Nearly one in 10 cancer patients treated with chemotherapy or newer targeted drugs may be hospitalized for acute kidney injury, a Canadian study suggests.

The study involved roughly 163,000 patients who started chemotherapy or targeted therapies for new cancer diagnosis in Ontario from 2007 to 2014. Overall, 10,880 were hospitalized with an acute kidney injury. The cumulative severe kidney injury rate was 9.3 percent, the study found.People with advanced tumors were 41% more likely to have acute kidney injuries than patients with early-stage cancer.

Compared to the group as a whole, individuals with chronic kidney disease were 80% more likely to be hospitalized for acute kidney failure, and people with diabetes had a 43% greater chance.

cancer treatment

"Patients should be aware that kidney injury can result during cancer treatment – both due to cancer itself and the drugs used to treat it," said lead study author Dr. Abhijat Kitchlu of the University of Toronto. "It may be possible to reduce the risk of acute kidney injury by maintaining good hydration and in some cases, avoiding other drugs that can increase the risk to the kidneys," Kitchlu added.

In the study, older patients taking diuretics, angiotensin-converting enzyme inhibitors, or angiotensin receptor blockers were also at higher risk for acute kidney problems.

"Patients should seek early medical attention when concerned about dehydration or infection, as the symptoms related to kidney injury (decreased urine output, swelling, nausea, fatigue or confusion) may only occur after the kidneys have been damaged," Kitchlu advised.In the current study, patients were more than twice as likely to develop acute kidney problems within the first 90 days of starting cancer treatment than they were, later on, researchers reported November 13 online in the Journal of the National Cancer Institute.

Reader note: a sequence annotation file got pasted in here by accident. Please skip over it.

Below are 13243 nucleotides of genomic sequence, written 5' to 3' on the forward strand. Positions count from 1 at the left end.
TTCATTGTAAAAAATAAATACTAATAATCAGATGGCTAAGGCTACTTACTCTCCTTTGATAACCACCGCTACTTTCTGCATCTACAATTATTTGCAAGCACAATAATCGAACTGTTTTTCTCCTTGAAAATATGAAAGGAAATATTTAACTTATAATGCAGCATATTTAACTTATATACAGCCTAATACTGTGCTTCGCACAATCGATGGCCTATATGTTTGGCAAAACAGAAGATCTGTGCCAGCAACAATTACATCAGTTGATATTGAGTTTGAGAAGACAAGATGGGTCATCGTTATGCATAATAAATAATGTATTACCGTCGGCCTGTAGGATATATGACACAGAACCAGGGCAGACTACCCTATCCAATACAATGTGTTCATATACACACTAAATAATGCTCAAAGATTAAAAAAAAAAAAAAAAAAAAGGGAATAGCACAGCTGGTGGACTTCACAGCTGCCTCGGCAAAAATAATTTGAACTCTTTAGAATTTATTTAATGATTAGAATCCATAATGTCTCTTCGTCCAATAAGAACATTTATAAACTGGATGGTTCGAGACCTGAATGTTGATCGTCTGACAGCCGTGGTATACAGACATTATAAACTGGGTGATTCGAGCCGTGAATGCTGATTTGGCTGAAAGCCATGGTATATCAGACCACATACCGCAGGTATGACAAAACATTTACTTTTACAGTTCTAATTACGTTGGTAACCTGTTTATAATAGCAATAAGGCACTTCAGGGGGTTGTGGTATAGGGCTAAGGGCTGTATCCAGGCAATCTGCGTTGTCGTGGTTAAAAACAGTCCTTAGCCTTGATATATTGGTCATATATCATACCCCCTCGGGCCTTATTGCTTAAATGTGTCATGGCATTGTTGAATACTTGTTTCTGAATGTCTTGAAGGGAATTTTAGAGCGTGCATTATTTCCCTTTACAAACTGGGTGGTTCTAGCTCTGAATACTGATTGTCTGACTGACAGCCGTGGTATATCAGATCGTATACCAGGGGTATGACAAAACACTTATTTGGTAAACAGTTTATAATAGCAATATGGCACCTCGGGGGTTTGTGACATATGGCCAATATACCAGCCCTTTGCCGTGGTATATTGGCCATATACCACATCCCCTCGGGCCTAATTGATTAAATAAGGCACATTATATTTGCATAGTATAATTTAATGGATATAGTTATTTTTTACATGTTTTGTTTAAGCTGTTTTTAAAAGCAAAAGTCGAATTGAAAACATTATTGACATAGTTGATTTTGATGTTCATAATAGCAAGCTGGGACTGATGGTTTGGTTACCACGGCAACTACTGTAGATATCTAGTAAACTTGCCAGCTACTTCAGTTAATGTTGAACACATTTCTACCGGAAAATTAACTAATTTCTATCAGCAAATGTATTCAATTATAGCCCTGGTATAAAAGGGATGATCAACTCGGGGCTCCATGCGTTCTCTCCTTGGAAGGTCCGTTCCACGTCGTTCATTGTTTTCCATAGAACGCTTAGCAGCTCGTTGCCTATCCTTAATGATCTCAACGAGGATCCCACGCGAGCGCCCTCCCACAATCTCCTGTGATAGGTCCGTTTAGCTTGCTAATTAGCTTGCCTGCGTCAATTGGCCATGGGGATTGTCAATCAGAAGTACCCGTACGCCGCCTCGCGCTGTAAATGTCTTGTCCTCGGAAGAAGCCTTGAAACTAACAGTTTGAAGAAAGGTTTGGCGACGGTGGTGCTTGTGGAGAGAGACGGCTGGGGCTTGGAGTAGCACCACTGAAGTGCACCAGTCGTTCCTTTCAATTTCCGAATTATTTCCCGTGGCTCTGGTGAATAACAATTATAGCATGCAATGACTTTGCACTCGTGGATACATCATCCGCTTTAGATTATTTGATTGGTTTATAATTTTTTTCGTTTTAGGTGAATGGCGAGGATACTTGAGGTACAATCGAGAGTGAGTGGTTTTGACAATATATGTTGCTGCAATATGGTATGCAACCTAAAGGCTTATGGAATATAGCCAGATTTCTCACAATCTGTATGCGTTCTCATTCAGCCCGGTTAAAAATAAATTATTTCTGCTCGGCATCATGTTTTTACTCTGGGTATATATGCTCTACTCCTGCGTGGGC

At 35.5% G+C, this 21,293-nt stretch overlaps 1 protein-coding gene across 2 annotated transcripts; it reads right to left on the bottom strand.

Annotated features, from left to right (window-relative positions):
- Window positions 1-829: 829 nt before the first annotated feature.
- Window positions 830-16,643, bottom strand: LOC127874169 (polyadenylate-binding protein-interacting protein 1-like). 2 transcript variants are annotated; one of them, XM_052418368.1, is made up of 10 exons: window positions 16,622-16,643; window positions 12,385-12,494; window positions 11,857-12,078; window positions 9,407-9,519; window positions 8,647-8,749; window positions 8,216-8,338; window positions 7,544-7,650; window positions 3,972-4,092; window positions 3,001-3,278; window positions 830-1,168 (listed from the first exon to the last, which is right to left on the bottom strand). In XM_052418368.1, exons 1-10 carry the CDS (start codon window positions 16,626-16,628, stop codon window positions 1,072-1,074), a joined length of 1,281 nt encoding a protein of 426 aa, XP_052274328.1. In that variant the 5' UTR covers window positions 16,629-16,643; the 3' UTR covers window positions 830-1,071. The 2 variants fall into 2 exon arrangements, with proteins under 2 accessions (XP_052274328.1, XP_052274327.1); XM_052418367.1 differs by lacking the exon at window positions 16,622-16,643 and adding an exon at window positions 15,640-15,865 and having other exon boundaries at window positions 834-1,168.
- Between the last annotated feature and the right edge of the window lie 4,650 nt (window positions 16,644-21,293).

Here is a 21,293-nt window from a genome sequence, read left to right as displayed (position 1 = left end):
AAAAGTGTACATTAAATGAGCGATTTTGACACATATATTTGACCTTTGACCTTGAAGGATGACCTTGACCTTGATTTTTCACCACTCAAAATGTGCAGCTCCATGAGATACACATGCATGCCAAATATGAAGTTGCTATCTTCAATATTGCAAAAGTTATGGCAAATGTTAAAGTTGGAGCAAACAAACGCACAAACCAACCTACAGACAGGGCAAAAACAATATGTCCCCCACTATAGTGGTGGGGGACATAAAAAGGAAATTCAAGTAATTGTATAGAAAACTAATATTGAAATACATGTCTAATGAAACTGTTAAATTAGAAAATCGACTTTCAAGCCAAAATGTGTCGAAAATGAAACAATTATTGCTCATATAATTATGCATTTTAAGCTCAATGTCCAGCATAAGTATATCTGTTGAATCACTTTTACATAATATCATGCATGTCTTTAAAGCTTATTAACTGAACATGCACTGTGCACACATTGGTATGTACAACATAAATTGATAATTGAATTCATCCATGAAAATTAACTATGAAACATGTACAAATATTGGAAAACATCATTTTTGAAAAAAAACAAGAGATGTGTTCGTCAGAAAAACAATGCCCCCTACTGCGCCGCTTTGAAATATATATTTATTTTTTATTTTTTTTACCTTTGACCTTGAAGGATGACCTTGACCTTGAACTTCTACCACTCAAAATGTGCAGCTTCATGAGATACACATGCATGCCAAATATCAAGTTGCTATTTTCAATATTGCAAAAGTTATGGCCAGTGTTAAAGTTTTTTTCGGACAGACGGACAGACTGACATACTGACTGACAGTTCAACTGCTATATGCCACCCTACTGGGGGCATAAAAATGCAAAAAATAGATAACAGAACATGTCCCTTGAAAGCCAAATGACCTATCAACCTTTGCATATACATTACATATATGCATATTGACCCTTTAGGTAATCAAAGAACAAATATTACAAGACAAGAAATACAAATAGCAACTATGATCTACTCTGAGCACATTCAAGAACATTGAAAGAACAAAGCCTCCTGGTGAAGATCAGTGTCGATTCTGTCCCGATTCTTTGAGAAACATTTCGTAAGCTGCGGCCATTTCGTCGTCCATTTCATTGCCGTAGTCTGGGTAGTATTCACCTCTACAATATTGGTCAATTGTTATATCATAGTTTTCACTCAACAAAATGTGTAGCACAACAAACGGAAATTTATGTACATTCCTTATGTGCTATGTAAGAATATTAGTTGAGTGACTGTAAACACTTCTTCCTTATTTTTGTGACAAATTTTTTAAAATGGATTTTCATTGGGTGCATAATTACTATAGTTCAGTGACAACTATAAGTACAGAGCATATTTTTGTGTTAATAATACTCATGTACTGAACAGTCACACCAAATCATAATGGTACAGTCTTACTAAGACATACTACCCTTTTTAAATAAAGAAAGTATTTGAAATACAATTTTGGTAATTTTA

Patients at high risk of kidney damage may be able to take cancer drugs that are less likely to damage the kidneys, said Leah Siskind, of the University of Louisville Medical School in Kentucky."However, these less nephrotoxic chemotherapeutics are often less effective at reducing tumor burden," Siskind, who wasn't involved in the study, said by email.

Cancer-related AKI is common and associated with advanced stage, chronic kidney disease, diabetes, and concurrent receipt of diuretics or angiotensin-converting enzyme inhibitors/angiotensin receptor blockers. The risk is heightened in the 90 days after systemic therapy. Preventive strategies are needed to address the increasing burden of AKI in this population.